Following a one-year hiatus, last week Gov Ball NYC announced that the festival is returning from September 24-26, 2021. This festival marks ten years since the inaugural event in 2011, yet includes some firsts, aside from a change in its normal summer dates. Additionally for the first time, the festival will be held on Citi Field in Queens instead of Randall’s island, likely in an effort to provide more opportunities for distanced viewing.
This year’s headliners include Billie Eilish, Asap Rocky, J Balvin, and Post Malone. Other prominent names include Dababy, Megan Thee Stallion, Portugal the Man, Young Thug, Ellie Goulding, 21 Savage, and Burna Boy.
Lucky Daye’s new album Table For Two, released on February 12, 2021, is his widescreen vision of R&B. Daye emerges with a signature sound of his own, painting his life story about growing up in a cult and surviving Hurricane Katrina, as well as making music in Atlanta. Now based in Los Angeles, the singer-songwriter remains the synthesist of traditional and progressive R&B modes while staying true to his foundation in classical soul. It encompasses everything from the explosive, funky bombast of seventies favorites to the vibrant swagger of late nineties classics.
Writing a piece with sentiment and care for a dear friend and hearing it come to life just might be the most rewarding and enriching experience a composer can have. COVID-19 took away many opportunities for artists to enjoy each other’s company and share their passion for music. But on April 29, composer Natsumi Osborn will showcase collaborative works with other Oberlin Conservatory students, including the Contemporary Music Ensemble. Her 7:30 pm senior recital will offer a snapshot into Osborn’s creative world and her development as a composer during the past four years.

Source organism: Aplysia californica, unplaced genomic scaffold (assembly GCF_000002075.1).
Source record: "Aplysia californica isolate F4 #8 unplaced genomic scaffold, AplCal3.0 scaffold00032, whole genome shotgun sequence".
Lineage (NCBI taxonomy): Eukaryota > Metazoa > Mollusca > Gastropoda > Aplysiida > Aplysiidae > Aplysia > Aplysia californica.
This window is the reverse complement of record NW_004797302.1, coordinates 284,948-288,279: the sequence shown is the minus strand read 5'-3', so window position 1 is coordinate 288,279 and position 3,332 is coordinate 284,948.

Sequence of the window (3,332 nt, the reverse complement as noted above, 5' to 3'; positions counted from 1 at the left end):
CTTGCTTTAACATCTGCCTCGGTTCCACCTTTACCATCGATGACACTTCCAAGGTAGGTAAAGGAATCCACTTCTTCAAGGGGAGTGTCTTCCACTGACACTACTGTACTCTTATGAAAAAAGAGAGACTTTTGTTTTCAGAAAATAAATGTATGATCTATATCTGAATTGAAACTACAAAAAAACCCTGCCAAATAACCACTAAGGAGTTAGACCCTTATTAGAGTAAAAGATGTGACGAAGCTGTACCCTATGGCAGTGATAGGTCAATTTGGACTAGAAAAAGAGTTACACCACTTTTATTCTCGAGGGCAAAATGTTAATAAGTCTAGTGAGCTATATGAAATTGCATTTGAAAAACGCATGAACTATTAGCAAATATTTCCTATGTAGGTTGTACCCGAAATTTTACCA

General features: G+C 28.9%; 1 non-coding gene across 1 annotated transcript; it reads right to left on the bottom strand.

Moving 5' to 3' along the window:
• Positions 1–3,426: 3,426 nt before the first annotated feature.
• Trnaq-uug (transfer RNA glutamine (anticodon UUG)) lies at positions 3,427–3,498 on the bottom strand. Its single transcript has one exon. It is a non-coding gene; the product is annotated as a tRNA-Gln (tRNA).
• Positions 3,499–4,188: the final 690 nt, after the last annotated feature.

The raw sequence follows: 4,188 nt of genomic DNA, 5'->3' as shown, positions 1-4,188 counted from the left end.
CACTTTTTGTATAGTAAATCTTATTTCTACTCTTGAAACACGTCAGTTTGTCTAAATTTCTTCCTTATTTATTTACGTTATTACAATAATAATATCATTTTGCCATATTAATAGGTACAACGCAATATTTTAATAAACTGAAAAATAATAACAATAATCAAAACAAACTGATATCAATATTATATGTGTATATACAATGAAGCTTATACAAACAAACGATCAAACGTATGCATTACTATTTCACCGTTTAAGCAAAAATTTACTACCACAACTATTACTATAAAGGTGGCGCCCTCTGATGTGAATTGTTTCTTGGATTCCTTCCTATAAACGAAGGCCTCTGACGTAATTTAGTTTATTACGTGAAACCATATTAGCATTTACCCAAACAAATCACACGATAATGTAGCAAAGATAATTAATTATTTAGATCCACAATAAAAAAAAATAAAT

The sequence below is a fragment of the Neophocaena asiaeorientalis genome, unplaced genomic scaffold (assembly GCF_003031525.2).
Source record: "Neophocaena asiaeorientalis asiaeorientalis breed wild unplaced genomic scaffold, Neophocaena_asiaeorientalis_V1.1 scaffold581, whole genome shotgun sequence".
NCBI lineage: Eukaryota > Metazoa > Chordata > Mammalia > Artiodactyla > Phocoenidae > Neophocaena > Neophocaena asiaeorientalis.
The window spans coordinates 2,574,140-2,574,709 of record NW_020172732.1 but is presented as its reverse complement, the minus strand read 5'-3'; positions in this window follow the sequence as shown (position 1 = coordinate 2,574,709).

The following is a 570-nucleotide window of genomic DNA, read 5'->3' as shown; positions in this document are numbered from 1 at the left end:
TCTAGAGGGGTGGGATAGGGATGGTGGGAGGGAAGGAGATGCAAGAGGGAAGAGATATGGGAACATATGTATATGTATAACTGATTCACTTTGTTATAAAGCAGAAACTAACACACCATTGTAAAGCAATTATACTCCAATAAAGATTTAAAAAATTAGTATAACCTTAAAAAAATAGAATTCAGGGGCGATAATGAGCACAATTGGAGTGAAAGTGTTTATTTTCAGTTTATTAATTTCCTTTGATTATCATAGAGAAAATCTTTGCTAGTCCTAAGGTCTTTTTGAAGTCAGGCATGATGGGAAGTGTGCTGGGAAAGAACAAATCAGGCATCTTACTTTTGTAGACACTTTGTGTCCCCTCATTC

“Oh what is holiness?” asks contemporary poet Mary Oliver in “The Fawn.” In contemplating nature as the divine, we might ask ourselves how we spiritually connect to the world around us when listening to fourth year Oberlin TIMARA student composer Claudia Hinsdale’s senior recital on April 25. When Hinsdale sings, her voice settles like a reverent hymn. Each listener’s mind, body, and soul should come into alignment when witnessing the composer’s music. When was the last time we felt akin to something larger, greater? Is there something sacred in the natural environment around us? Perhaps these are questions the artist has contemplated herself in rural Ohio over the past four years, and will answer during her program on Sunday at 8:30 pm underneath Mudd ramp at the Mary Church Terrell Main Library.
A blossoming passion for opera, new music, and a diverse roster of composers: these have marked clarinetist Emily Hancock’s musical growth at Oberlin, and in turn have informed her final concert at the conservatory. On Saturday April 24 at 4:30pm, Hancock will perform her senior recital in which each of five pieces captures a different kernel of her vibrant personality — on and off stage.
Listening to double bassist Edgar Meyer talk about his illustrious career in music during a recent phone interview was not unlike having a relaxing conversation while sitting out on the porch on a cool, summer evening. The MacArthur “Genius” and Avery Fisher Career Grant awards recipient was humble and down to earth.
Presented by Tuesday Musical on April 20th at 7:30 PM, Meyer will be performing a concert of Bach’s first cello suite and some of his own solo works. The concert will be presented to a live, socially distanced audience at E.J. Thomas Hall in Akron. A limited number of tickets are available for advance purchase — click here for details — and free student tickets in the balcony can be secured the evening of the performance. The box office will open at 6:30 pm.